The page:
On Mon, 2008-10-06 at 15:50 -0700, David Glasser wrote:
> +1, this is a good memory management strategy.
Greg, thanks for the write-up. I would summarize the overall case as:
"If an algorithm can pass only a single pool to subroutines, it is
forced to choose either a space penalty (accumulating scratch data along
with results) or a time penalty (by using a temporary sub-pool and
having to copy the results out of it). If it can pass two pools, it can
avoid both penalties."
When I first saw examples of this and when I first read your message, I
couldn't help thinking that passing two pools around everywhere must be
too ugly to be right, and maybe there would be a neat way to encapsulate
the two pool arguments in a single argument or macro. (I expect many
functions will only pass their pool arguments along in a trivial way.)
But, the argument for doing this makes sense overall , and sticking
two pool arguments on each call doesn't seem any less neat than some of
the other things we do in the name of structured programming.
Of course, I realise now that only functions that return non-trivial
results need to take a result pool, so we won't be passing two pools to
Note that the distinction between "result pool" and "scratch pool" is
not quite as hard-cut as it appears. Where a function returns more than
one result, which is not uncommon, the caller may want to keep one
result persistently and use another only temporarily. However, extending
the paradigm to be "one result pool per result" would surely be
Though it feels like this is adding complexity, I suppose it is actually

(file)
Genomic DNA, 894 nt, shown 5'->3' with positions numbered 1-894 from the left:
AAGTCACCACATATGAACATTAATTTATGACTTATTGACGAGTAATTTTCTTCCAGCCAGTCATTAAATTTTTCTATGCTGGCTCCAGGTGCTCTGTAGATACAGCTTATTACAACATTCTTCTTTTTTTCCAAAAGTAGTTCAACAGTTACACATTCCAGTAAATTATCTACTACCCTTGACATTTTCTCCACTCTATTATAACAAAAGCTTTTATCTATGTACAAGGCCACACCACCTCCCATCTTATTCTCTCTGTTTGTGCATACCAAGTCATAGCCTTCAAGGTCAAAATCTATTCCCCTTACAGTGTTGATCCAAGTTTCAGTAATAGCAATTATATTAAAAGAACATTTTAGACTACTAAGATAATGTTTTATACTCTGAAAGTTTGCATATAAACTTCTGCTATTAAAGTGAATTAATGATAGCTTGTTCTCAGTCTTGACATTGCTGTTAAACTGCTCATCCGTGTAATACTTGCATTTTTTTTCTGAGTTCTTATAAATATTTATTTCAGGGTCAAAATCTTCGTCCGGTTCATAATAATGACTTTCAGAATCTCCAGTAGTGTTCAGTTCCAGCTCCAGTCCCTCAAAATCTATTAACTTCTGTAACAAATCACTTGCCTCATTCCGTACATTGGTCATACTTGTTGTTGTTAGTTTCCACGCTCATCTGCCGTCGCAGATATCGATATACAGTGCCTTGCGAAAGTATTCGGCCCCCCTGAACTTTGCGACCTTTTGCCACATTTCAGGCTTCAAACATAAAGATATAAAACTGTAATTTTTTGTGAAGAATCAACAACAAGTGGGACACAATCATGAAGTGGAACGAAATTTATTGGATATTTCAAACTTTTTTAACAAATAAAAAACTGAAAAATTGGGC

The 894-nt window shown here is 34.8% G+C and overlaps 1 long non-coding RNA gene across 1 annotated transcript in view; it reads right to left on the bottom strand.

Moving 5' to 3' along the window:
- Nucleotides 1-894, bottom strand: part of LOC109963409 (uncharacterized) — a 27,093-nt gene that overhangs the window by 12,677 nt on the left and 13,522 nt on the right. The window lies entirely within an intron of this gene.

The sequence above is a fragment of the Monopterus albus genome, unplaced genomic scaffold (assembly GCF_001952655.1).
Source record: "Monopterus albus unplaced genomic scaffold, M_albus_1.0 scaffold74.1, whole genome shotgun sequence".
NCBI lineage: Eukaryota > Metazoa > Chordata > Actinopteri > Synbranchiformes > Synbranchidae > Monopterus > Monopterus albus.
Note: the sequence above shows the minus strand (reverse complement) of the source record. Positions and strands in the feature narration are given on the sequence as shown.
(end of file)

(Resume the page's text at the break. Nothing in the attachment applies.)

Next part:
only making the existing complexity more visible, which should be a good
So, cautiously, +1 from me too.
 I could take issue with some details of the arguments, but don't
need to as the overall point is valid.
> (The "don't keep a pool in a baton" thing is already in HACKING;
FWIW, neither Greg nor HACKING says that. Greg says something about
"objects, as opposed to batons" and HACKING says something about a
particular per-object memory management technique.
> two pools for new code or code you can adjust without compatibility
> issues" could definitely go there too.)
> On Mon, Oct 6, 2008 at 12:02 AM, Greg Stein <gstein_at_gmail.com> wrote:
> > Hey all,
> > On IRC, danielsh asked where I got the convention for
> > result_pool/scratch_pool that I've been using in wc_db.h and when I've
> > been adding more interfaces elsewhere. I wasn't on IRC at the time to
> > answer, and figured the mailing list would be a good place to do that
> > so others can read, too.
> > Way, WAY back when, I recall an FS function taking two pool arguments.
> > One for results, and one for temporary stuff. I don't remember why or
> > which function, but I think that sparked the idea. Over time, there
> > have been situations where it has become obvious that two conceptual
> > pools should be presented to a function: one for the results because
> > they will need to stick around beyond the lifetime of the function
> > call, and a second for any scratch/temporary work that the function
> > needs to perform. This is *especially* noticeable if the function does